Apex Digital, Inc. v. Sears, Roebuck & Co.

Decision Date16 July 2009
Docket NumberNo. 07-1019.,07-1019.
Citation572 F.3d 440
PartiesAPEX DIGITAL, INC., Plaintiff-Appellant, v. SEARS, ROEBUCK & COMPANY, Defendant-Appellee.
CourtU.S. Court of Appeals — Seventh Circuit

Natalie J. Spears, Attorney, John E. Walker (argued), Sonnenschein, Nath & Rosenthal, Chicago, IL, for Defendant-Appellee.

Before POSNER, RIPPLE, and KANNE, Circuit Judges.

KANNE, Circuit Judge.

Apex Digital sued Sears to collect an unpaid debt. Sears filed a motion to dismiss for lack of subject matter jurisdiction under Federal Rule of Civil Procedure 12(b)(1), claiming that Apex lacked standing because it had assigned all of its rights in the debt to the CIT Group/Commercial Services, Inc. The district court agreed with Sears and granted its motion. We now affirm.


On July 24, 2006, Apex Digital brought a diversity suit against Sears in the Northern District of Illinois for breach of contract and other related claims. The complaint alleged that over several years, Sears had purchased products from Apex worth in excess of $100 million. According to Apex, Sears accepted delivery but stopped paying for these products in 2005; the outstanding amount due after all potentially applicable credits is at least $8,185,302.24.

Sears responded on August 14 with a motion to dismiss for lack of subject matter jurisdiction under Federal Rule of Civil Procedure 12(b)(1) or, in the alternative, Rule 12(b)(6). Sears claimed that Apex sold and assigned all of its rights in its accounts receivable to CIT and therefore no longer had standing to sue. In support of its motion, Sears attached a letter from Apex dated June 20, 2003, which stated:

We are pleased to inform you that we have entered into a factoring arrangement with The CIT Group/Commercial Services, Inc. (herein "CIT"). Under our agreement with CIT, all of our existing and future accounts receivable have been sold and assigned to CIT. We feel that this arrangement will provide a higher level of service for all our customers.

In accordance with our arrangement with CIT, commencing immediately, payment on all outstanding invoices and all invoices hereafter rendered by us must be made directly to CIT, strictly in accordance with the terms of sale.... In the event of any merchandise returns or claims, you thereof must give prompt notice to CIT.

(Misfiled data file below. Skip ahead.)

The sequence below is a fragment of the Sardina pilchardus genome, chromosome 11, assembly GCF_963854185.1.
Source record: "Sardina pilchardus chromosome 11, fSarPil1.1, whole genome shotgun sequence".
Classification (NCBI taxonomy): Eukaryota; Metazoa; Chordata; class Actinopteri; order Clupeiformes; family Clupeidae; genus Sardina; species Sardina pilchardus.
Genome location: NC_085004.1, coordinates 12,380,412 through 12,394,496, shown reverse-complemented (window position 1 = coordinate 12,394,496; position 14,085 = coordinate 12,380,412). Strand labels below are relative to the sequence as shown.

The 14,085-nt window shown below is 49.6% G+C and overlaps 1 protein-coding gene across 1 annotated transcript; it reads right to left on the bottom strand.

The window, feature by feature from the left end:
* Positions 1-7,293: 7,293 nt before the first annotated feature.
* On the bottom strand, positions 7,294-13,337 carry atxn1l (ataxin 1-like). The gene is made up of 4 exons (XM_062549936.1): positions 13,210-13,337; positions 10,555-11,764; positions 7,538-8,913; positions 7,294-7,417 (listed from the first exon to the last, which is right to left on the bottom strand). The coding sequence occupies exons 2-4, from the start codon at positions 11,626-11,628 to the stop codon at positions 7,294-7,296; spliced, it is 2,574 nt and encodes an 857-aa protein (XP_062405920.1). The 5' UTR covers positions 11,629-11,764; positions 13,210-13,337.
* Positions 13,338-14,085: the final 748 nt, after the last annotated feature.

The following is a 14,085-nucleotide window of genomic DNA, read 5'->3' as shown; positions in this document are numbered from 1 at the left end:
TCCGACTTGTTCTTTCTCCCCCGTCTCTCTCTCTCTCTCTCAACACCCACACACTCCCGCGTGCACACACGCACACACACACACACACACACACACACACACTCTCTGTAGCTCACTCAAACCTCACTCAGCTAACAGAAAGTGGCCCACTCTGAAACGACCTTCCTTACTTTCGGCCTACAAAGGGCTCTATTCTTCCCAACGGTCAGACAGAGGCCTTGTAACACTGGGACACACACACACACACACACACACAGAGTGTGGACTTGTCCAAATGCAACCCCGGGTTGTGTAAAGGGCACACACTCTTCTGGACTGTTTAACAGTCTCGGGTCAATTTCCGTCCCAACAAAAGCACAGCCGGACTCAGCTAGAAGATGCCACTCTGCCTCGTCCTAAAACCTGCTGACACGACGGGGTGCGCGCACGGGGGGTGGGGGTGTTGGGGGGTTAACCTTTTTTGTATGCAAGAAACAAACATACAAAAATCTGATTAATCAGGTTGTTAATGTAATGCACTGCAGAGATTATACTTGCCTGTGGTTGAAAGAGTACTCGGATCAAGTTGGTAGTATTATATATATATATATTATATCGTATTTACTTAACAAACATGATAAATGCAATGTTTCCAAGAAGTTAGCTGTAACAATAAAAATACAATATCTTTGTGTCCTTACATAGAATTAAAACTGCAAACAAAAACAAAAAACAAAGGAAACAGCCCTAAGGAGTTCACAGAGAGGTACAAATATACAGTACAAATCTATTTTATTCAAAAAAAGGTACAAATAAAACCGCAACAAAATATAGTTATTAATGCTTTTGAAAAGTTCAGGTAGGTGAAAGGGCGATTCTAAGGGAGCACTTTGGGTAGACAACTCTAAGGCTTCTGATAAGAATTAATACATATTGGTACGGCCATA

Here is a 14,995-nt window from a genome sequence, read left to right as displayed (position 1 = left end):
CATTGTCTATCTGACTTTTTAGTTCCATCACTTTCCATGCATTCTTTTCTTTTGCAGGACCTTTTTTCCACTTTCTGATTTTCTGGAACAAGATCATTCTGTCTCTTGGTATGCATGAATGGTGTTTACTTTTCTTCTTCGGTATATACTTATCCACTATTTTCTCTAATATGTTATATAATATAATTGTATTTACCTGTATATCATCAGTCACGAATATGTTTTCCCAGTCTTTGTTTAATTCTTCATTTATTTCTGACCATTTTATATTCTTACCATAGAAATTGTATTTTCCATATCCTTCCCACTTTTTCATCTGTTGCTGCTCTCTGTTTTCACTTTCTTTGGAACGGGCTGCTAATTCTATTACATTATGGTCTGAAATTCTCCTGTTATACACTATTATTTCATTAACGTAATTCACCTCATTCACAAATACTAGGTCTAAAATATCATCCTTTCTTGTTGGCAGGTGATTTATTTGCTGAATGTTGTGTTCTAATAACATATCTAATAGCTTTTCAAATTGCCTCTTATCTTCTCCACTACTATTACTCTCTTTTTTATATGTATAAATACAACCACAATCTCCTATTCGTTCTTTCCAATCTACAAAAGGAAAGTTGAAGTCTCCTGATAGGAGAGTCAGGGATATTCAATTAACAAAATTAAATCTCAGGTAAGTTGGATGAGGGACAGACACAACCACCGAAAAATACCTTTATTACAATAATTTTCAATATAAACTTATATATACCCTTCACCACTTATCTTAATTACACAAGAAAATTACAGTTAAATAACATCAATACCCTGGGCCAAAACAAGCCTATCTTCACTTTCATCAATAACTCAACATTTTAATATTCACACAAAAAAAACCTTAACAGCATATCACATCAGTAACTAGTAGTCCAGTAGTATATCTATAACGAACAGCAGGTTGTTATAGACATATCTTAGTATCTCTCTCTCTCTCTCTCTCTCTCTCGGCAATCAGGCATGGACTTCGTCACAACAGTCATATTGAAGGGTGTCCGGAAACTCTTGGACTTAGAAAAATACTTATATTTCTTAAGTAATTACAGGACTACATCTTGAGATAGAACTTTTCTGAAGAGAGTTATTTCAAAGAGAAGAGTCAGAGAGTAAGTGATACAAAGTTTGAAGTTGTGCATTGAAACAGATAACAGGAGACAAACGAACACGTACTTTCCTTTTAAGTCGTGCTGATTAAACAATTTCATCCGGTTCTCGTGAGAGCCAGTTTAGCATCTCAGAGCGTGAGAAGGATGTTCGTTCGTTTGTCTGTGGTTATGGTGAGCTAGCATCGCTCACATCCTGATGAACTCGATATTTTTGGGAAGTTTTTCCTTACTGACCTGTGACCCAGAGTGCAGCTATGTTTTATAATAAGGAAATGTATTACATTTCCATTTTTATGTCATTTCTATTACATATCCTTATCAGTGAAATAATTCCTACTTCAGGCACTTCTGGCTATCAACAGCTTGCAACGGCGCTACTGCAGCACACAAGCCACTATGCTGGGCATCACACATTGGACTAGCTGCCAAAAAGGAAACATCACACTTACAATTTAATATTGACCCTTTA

Apex offered nothing in response to dispute Sears's factual allegations. Instead, it pointed to perceived defects in Sears's argument. Apex claimed that its letter to Sears was insufficient to determine the terms of the assignment between Apex and CIT and that, at most, it suggested that at some point in the last three years CIT and Apex had entered into an assignment of collection. Apex claimed that because an assignment of collection does not transfer beneficial ownership to the assignee under Illinois law, see Ecker v. Big Wheels, Inc., 136 Ill.App.3d 651, 91 Ill.Dec. 293, 483 N.E.2d 639, 641-42 (1985), the assignment Sears had alleged was not sufficient to divest Apex of its interest in the suit. Apex averred that because there was no facial defect in its complaint, Sears's motion was without merit.

Sears replied that the letter established a sale and assignment of all of Apex's rights in the debt, not merely the right to collect. The district court apparently agreed and granted Sears's motion on September 27, 2006, noting that the only relevant evidence presented was the letter from Apex's president stating, "[u]nder our agreement with CIT, all of our existing and future accounts receivable have been sold and assigned to CIT." The court concluded that, in the absence of further evidence to the contrary, Apex lacked standing to sue.1 This appeal followed.


We review de novo a district court's dismissal for lack of subject matter jurisdiction. Johnson v. Orr, 551 F.3d 564, 567 (7th Cir.2008). Apex claims that the district court applied the wrong standard to Sears's motion to dismiss. According to Apex, because the district court looked beyond the pleadings and considered extrinsic evidence, it improperly converted Sears's Rule 12(b)(1) motion into a Rule 56 summary judgment motion. In support of its argument, Apex cites cases establishing that to survive a motion to dismiss for lack of subject matter jurisdiction, a plaintiff need only show the existence of facts that could, consistent with the complaint's allegations, establish standing. See Lujan v. Defenders of Wildlife, 504 U.S. 555, 561, 112 S.Ct. 2130, 119 L.Ed.2d 351 (1992); Lac Du Flambeau Band of Lake Superior Chippewa Indians v. Norton, 422 F.3d 490, 495 (7th Cir.2005). Because no facts in the pleadings defeated its standing, Apex claims that the district court erred in dismissing the suit. We disagree.